|Bid||0.00 x 1400|
|Ask||0.00 x 800|
|Day's Range||83.06 - 83.99|
|52 Week Range||73.13 - 109.98|
|PE Ratio (TTM)||27.93|
|Forward Dividend & Yield||2.08 (2.47%)|
|1y Target Est||N/A|
Consumers are staying home more than ever before and, increasingly, even when they're eating out, they're eating in. How can you invest in America's growing appetite for delivery?
Amazon's acquisition of Whole Foods has rattled the grocery industry, leading to a spate of ecommerce deals. One year ago Saturday, Amazon announced it would take over Whole Foods in a $13.7 billion deal that shook the grocery industry . In the last year, the search giant has become an increasingly attractive partner for retailers looking for ways to compete with Amazon, allowing it to explore new business models and alliances.
You walk into your local Walmart. Within moments a drone flies down from above and hovers in front of you, then leads you to the item you’re trying to find. Yes, it’s real! Walmart has filed a patent for drones to help shoppers in its stores.
When you think retail, Microsoft Corporation (NASDAQ:MSFT) probably doesn’t immediately come to mind. Let’s face it, Microsoft stock isn’t generally considered a retail play. A report in Reuters claims Microsoft is testing automated checkout technology for retailers, working on a system that would take on Amazon.com Inc.’s (NASDAQ:AMZN) Amazon Go.
Amazon (AMZN) might have forever changed the grocery industry exactly one year ago when the e-commerce giant bought Whole Foods for roughly $14 billion on June 16, 2017. Today, grocery delivery is commonplace across the entire industry.
Microsoft wants to help traditional retailers keep up with Amazon Go, a new store concept that expedites shopping by eliminating store cashiers. Microsoft’s push to automate store check-out is good news for neighborhood stores which find it hard to compete with Amazon’s razor thin operating margins, as minimum wage hikes take effect around the country.
With the disease flourishing in the food supply, it's not safe to go back in the watermelon.
Representatives of the Walmart company heirs deny any involvement in the Georgia governor's race after a candidate was secretly recorded saying he backed a school choice law because campaign money from the family's non-profit foundation was at stake. Republican Lt. Gov. Casey Cagle admits making the remarks that surfaced in the past week. Cagle is heard saying he supported a bill in the recent legislative session expanding tax credit vouchers for private schools because millions of dollars in Walton foundation money were at stake in the gubernatorial race.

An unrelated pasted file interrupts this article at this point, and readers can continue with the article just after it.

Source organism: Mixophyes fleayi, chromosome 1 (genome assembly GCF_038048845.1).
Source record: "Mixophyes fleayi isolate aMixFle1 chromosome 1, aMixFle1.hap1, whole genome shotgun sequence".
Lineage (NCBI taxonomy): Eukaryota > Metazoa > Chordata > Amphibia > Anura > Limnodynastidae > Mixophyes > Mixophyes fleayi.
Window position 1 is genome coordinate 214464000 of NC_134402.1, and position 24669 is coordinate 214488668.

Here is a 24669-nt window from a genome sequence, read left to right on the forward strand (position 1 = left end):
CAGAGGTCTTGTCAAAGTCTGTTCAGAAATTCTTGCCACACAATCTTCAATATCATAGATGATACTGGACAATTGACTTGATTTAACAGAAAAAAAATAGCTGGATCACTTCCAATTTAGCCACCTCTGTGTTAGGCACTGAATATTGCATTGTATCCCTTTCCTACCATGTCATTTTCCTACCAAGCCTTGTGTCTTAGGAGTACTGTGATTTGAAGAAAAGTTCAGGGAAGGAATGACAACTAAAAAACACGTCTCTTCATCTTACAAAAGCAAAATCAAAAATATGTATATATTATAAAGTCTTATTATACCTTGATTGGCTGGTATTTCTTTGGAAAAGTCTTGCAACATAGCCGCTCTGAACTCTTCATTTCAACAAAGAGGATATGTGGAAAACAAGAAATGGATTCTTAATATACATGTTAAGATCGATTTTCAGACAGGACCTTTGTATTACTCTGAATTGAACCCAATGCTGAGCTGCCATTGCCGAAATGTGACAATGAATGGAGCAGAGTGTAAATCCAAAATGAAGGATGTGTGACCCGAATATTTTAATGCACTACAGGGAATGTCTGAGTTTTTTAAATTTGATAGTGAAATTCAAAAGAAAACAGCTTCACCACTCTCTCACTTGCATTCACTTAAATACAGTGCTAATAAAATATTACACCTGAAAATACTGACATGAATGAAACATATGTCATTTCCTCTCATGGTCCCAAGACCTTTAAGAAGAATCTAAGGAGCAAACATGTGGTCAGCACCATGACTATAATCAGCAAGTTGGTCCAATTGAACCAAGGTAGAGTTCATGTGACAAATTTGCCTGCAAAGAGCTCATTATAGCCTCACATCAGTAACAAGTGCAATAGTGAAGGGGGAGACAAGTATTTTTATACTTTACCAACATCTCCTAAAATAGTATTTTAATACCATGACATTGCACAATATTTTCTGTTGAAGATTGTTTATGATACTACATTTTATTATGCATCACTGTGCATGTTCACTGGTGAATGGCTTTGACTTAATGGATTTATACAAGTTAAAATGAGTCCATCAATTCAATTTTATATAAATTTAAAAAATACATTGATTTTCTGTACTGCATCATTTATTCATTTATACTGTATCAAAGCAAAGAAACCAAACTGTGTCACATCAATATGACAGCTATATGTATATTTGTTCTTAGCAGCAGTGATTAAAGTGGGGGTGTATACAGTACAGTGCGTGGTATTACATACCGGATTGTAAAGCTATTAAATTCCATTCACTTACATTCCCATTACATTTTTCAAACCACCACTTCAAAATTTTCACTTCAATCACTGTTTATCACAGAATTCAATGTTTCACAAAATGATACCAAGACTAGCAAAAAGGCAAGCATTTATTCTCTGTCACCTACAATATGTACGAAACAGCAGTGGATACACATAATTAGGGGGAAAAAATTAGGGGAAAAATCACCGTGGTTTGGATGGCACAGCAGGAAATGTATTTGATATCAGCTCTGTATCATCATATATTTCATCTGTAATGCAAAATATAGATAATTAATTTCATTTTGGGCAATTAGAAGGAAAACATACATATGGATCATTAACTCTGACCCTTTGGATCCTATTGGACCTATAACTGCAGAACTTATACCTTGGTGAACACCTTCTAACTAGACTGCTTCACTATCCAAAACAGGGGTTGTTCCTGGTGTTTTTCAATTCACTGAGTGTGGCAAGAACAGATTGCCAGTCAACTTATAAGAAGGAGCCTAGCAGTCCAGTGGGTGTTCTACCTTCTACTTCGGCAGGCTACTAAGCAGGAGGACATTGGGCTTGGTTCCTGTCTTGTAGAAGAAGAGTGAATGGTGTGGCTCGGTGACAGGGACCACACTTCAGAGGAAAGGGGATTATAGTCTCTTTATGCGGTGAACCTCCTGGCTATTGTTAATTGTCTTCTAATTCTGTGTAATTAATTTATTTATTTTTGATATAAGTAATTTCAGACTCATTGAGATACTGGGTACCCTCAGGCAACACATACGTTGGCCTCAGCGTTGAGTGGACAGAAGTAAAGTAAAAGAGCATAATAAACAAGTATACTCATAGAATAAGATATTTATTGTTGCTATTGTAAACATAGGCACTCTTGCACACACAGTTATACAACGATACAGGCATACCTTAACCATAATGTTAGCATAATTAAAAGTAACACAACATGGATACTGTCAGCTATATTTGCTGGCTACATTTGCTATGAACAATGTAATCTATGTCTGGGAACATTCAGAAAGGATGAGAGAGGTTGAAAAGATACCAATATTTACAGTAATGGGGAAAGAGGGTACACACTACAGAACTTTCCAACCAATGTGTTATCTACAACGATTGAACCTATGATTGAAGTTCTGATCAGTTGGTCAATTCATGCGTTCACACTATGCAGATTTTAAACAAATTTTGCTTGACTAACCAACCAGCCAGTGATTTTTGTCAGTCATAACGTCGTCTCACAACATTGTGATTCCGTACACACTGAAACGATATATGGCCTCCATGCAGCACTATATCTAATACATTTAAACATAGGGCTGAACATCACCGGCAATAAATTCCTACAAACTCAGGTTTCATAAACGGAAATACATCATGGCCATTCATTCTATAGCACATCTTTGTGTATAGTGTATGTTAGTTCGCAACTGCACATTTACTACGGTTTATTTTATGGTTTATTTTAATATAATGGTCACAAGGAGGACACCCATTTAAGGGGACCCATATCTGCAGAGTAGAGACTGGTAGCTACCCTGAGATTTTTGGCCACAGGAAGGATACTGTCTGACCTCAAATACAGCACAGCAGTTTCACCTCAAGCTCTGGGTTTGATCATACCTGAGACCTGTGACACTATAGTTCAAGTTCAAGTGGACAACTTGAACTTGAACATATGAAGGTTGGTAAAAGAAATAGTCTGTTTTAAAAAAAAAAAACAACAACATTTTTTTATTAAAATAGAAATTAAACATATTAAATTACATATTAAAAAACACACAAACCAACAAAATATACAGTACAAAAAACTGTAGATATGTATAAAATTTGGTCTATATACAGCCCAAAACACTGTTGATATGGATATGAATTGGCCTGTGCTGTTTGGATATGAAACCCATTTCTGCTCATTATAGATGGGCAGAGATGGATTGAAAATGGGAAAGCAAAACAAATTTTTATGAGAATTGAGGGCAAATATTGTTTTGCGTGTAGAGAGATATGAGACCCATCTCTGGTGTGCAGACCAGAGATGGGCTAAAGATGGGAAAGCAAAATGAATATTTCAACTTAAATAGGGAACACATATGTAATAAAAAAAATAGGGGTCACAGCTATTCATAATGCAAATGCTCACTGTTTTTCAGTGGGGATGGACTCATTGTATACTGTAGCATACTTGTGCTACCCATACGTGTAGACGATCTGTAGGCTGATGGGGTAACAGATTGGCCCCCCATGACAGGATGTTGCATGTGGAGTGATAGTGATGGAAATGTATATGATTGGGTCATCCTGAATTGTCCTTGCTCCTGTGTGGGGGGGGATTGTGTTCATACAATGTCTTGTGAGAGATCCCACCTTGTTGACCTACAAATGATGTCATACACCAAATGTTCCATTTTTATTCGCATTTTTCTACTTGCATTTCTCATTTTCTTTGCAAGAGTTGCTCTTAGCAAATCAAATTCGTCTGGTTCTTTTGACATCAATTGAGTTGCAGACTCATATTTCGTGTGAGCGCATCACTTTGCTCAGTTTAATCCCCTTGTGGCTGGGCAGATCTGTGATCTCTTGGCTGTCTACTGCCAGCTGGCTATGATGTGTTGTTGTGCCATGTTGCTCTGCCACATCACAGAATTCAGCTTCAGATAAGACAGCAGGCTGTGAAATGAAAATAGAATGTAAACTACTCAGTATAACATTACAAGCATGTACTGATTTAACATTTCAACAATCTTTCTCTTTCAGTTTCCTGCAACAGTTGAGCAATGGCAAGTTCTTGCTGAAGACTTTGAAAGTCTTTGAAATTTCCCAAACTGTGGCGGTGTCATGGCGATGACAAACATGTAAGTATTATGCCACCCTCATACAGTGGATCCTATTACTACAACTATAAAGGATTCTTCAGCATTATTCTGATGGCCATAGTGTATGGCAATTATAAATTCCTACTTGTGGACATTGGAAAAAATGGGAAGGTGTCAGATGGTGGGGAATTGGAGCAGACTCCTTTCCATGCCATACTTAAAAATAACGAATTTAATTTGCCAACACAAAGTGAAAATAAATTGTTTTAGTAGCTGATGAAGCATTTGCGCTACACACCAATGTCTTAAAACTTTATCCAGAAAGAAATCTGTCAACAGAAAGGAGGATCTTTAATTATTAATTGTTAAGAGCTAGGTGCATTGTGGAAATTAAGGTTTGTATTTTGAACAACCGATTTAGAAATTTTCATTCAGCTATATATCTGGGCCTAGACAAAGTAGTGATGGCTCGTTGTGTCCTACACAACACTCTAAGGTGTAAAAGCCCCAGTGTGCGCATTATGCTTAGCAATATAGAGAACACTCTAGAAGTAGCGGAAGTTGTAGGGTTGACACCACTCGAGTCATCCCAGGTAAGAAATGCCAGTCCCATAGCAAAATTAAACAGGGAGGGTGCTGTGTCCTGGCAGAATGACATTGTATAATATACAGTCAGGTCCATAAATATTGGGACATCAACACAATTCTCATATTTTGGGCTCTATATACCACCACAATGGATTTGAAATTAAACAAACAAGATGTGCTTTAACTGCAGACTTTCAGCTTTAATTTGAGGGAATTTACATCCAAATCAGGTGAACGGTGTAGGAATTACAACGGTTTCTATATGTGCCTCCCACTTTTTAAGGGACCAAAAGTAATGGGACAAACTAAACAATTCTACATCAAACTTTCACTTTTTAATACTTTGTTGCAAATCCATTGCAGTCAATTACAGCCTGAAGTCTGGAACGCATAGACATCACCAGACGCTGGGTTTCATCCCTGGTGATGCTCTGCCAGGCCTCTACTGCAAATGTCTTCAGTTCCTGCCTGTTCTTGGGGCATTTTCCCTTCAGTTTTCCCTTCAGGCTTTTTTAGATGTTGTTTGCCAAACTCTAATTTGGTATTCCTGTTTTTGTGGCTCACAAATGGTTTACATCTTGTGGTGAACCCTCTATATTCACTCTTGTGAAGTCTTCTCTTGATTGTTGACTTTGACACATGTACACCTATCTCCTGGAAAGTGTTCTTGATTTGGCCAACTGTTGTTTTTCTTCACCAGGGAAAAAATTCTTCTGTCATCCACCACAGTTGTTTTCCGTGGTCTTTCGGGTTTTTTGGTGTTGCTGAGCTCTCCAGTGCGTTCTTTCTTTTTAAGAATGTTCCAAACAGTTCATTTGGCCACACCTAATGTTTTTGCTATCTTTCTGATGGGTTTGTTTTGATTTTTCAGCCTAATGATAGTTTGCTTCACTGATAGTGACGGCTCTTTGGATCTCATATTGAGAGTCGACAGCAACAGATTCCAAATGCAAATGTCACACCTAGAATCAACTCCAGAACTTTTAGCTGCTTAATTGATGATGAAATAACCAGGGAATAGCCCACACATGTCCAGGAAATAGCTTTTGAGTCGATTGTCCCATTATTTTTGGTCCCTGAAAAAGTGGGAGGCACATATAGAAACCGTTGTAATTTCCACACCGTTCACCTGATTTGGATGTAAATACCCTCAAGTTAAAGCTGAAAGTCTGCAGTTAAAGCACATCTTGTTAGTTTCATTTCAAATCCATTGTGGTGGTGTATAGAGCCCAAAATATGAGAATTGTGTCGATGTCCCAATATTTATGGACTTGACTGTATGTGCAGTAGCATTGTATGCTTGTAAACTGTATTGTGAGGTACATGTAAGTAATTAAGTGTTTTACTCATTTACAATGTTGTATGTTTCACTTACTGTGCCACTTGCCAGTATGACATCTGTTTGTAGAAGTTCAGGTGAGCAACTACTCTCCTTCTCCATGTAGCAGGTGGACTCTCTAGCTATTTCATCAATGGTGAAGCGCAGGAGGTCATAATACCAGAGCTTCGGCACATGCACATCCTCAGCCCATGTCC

BATON ROUGE, La. (AP) — A Connecticut man has been sentenced to 10 years in prison on charges that he defrauded Walmart nearly $1 million through identity theft and hundreds of bogus checks.
Elizabeth Holmes, the founder of Theranos, was criminally charged with wire fraud along with former company president Ramesh "Sunny" Balwani on Friday. Holmes' charges and departure as CEO come three months after the Securities and Exchange Commission sued Holmes and Theranos for a "massive fraud" at the company. Elizabeth Holmes , the college dropout who founded the blood-testing company Theranos, and the firm's ex-president Ramesh "Sunny" Balwani were indicted Friday on criminal charges related to false claims they made about the accuracy of their much-hyped testing devices.
If meal delivery services could deliver the aromas their recipes create to consumers, they might sell a lot more meal kits. As it is, analysts see a $10 billion industry soon.
With President Donald Trump’s decision to impose 25% tariffs on $50 billion worth of Chinese products roiling the markets on Friday, June 15, investors may want to brace for a protracted trade battle. After all, TD Ameritrade chief market strategist J.J. Kinahan is predicting that it could last for awhile. "We're in about the second inning, and this could be on the front page for a while as the two combatants squawk at each other," wrote the TD Ameritrade Holding Corporation ( AMTD) market strategist in a blog post. "There's a school of thought that suggests tech stocks might not be hurt as much by a tariff war because their products are difficult to replicate, making them tough to put tariffs on.